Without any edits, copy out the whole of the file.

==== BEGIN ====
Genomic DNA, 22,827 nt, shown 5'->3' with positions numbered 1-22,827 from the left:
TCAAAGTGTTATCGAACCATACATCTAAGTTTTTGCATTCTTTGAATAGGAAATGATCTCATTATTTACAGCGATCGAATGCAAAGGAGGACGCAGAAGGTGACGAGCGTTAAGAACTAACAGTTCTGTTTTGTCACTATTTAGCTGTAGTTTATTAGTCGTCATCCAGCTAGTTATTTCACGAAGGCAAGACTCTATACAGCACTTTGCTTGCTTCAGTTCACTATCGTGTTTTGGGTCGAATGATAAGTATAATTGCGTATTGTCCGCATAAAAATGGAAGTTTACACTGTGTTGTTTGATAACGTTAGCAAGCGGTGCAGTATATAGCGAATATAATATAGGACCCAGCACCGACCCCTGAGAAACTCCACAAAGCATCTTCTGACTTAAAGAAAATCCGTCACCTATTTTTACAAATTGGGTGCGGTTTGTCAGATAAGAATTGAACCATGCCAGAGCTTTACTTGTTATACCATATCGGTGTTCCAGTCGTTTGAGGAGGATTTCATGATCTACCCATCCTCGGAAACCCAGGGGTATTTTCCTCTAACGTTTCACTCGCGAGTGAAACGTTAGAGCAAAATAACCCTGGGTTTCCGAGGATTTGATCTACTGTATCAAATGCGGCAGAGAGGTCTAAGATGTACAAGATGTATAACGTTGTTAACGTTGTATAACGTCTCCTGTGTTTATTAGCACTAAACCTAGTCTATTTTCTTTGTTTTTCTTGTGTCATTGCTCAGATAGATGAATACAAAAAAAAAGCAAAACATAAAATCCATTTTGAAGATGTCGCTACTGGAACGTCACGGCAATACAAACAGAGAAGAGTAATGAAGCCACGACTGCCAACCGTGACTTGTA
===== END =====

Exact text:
Genomic DNA, 22,827 nt, shown 5'->3' with positions numbered 1-22,827 from the left:
TCAAAGTGTTATCGAACCATACATCTAAGTTTTTGCATTCTTTGAATAGGAAATGATCTCATTATTTACAGCGATCGAATGCAAAGGAGGACGCAGAAGGTGACGAGCGTTAAGAACTAACAGTTCTGTTTTGTCACTATTTAGCTGTAGTTTATTAGTCGTCATCCAGCTAGTTATTTCACGAAGGCAAGACTCTATACAGCACTTTGCTTGCTTCAGTTCACTATCGTGTTTTGGGTCGAATGATAAGTATAATTGCGTATTGTCCGCATAAAAATGGAAGTTTACACTGTGTTGTTTGATAACGTTAGCAAGCGGTGCAGTATATAGCGAATATAATATAGGACCCAGCACCGACCCCTGAGAAACTCCACAAAGCATCTTCTGACTTAAAGAAAATCCGTCACCTATTTTTACAAATTGGGTGCGGTTTGTCAGATAAGAATTGAACCATGCCAGAGCTTTACTTGTTATACCATATCGGTGTTCCAGTCGTTTGAGGAGGATTTCATGATCTACCCATCCTCGGAAACCCAGGGGTATTTTCCTCTAACGTTTCACTCGCGAGTGAAACGTTAGAGCAAAATAACCCTGGGTTTCCGAGGATTTGATCTACTGTATCAAATGCGGCAGAGAGGTCTAAGATGTACAAGATGTATAACGTTGTTAACGTTGTATAACGTCTCCTGTGTTTATTAGCACTAAACCTAGTCTATTTTCTTTGTTTTTCTTGTGTCATTGCTCAGATAGATGAATACAAAAAAAAAGCAAAACATAAAATCCATTTTGAAGATGTCGCTACTGGAACGTCACGGCAATACAAACAGAGAAGAGTAATGAAGCCACGACTGCCAACCGTGACTTGTA